The truth is that most people are not aware of the wastewater they produce at home. We only see how water fluxes down the toilet, but most of us are not conscious of all the engineering that exists later. Wastewater travels a long way to reach the facilities where it is treated to avoid polluting and damaging aquatic ecosystems. The systems for transporting wastewater have existed since Roman times. From that time until modern days, the design of sewer and drainage systems has been approached as an exclusively hydraulic problem. It is only in recent decades that design criteria have been approached from other perspectives, such as environmental and urban analysis.
It shall be remarked that not only water flows in these systems. Since it is wastewater, solids and other unpleasant components are also transported. One of the most traditional problems that we encounter regarding these solids is sedimentation. This phenomenon usually occurs in pipes with insufficient discharge capacity, i.e., low flow velocities, and during long dry weather periods. The main problem resulting from this accumulation of sediments is the reentrainment of these particles in wastewater flow during heavy rains. The scouring and transport of sediments causes high pollution peaks in sewers and drainage systems, which may lead to overloads in wastewater treatment plants or environmental damages in case of uncontrolled spills.
Currently, there is still a lack of knowledge about how these sediments accumulate and are transported through sewers and drainage networks. The Holy Grail of sewer research would be a sensor to obtain data on the sediment transport to develop models that predict their behaviour. However, it should be noted that it is difficult to measure in these harsh environments because of their corrosive atmosphere.
In addition, any bulky equipment introduced into the wastewater will end up fouled and clogged by waste and therefore causing blockages that will reduce the performance of these systems.
From my postdoctoral research, I developing a system to measure sediments that accumulate in urban drainage systems. This work continues the research line that I started with my PhD thesis . The novelty of my postdoc research is the use of temperature sensors, which are tiny and easy to install and to connect through a remote communication system, despite the challenging environment . They also have low battery power consumption and are quite affordable. The idea of this research is based on analysing heat transfer processes between daily temperature patterns in wastewater and sediment beds. For this purpose, it is necessary to measure the temperature in both media since there is a temperature amplitude attenuation and time lag due to thermodynamic processes. This phenomenon is accentuated the higher the amount of accumulated sediments . Therefore, by analysing the differences that occur between the temperature series in the wastewater and the sediment bed it would be possible to measure and thus monitor the sediment accumulation. And first results, which we are currently refining in the Co-UDLabs project look quite promising!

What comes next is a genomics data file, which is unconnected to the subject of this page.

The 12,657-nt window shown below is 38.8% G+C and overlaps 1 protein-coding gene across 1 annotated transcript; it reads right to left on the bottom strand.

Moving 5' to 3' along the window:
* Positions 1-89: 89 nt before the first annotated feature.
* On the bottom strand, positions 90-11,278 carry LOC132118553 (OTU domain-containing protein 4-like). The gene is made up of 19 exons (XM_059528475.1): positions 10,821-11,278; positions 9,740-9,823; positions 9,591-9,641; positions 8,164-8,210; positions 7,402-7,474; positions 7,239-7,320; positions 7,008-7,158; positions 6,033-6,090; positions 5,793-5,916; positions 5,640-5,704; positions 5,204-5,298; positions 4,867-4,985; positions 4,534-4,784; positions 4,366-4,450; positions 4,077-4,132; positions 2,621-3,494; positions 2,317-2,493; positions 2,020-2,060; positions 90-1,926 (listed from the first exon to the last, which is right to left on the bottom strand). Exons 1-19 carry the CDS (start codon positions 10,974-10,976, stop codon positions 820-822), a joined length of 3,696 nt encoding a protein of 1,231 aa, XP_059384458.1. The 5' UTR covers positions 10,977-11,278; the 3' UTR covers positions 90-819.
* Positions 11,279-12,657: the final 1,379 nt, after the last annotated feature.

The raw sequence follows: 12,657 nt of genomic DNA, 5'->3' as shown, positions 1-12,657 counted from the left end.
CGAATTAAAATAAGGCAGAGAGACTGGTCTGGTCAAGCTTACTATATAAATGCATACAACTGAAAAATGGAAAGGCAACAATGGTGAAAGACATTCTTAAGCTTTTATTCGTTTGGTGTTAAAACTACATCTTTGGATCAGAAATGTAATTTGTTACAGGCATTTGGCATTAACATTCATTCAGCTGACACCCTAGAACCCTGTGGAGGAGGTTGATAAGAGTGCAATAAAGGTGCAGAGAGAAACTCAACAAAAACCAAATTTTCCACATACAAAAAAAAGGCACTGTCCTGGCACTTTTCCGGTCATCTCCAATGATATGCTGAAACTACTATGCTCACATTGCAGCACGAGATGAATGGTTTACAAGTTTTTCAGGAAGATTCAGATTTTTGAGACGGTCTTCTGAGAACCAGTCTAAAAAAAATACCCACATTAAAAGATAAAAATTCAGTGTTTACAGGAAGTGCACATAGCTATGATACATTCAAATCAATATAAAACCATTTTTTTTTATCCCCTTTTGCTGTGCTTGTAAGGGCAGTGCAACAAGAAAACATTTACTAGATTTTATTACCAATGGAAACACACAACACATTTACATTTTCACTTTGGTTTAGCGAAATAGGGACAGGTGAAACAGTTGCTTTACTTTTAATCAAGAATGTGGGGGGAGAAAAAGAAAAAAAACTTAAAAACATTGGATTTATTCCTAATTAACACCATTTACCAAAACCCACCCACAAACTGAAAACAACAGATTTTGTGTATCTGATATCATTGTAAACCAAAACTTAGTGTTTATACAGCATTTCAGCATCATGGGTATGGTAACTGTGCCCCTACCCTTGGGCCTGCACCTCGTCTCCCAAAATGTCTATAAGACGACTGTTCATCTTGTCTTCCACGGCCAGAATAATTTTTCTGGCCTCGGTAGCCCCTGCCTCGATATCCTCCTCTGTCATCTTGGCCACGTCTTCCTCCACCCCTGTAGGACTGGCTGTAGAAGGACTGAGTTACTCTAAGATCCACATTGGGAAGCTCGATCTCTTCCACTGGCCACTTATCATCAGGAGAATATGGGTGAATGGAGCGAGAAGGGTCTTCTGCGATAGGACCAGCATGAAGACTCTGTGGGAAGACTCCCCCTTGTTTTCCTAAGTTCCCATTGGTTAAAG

Perhaps many of you are thinking that these are not the most hygienic working conditions. In fact, when people ask my friends about my profession, they always say the same: ‘Manu? He is a poop engineer’, and they are right, since there always has to be someone to do the dirty job. Have you ever been to a wastewater treatment plant? Well, you should. You would be amazed by all that comes into these facilities.
 PhD thesis, http://hdl.handle.net/2183/26624
 Postdoc project: https://www.eawag.ch/en/department/sww/projects/sedtemp/
 Zenodo dataset: https://doi.org/10.5281/zenodo.7827667
 First results: https://doi.org/10.1039/D2EW00820C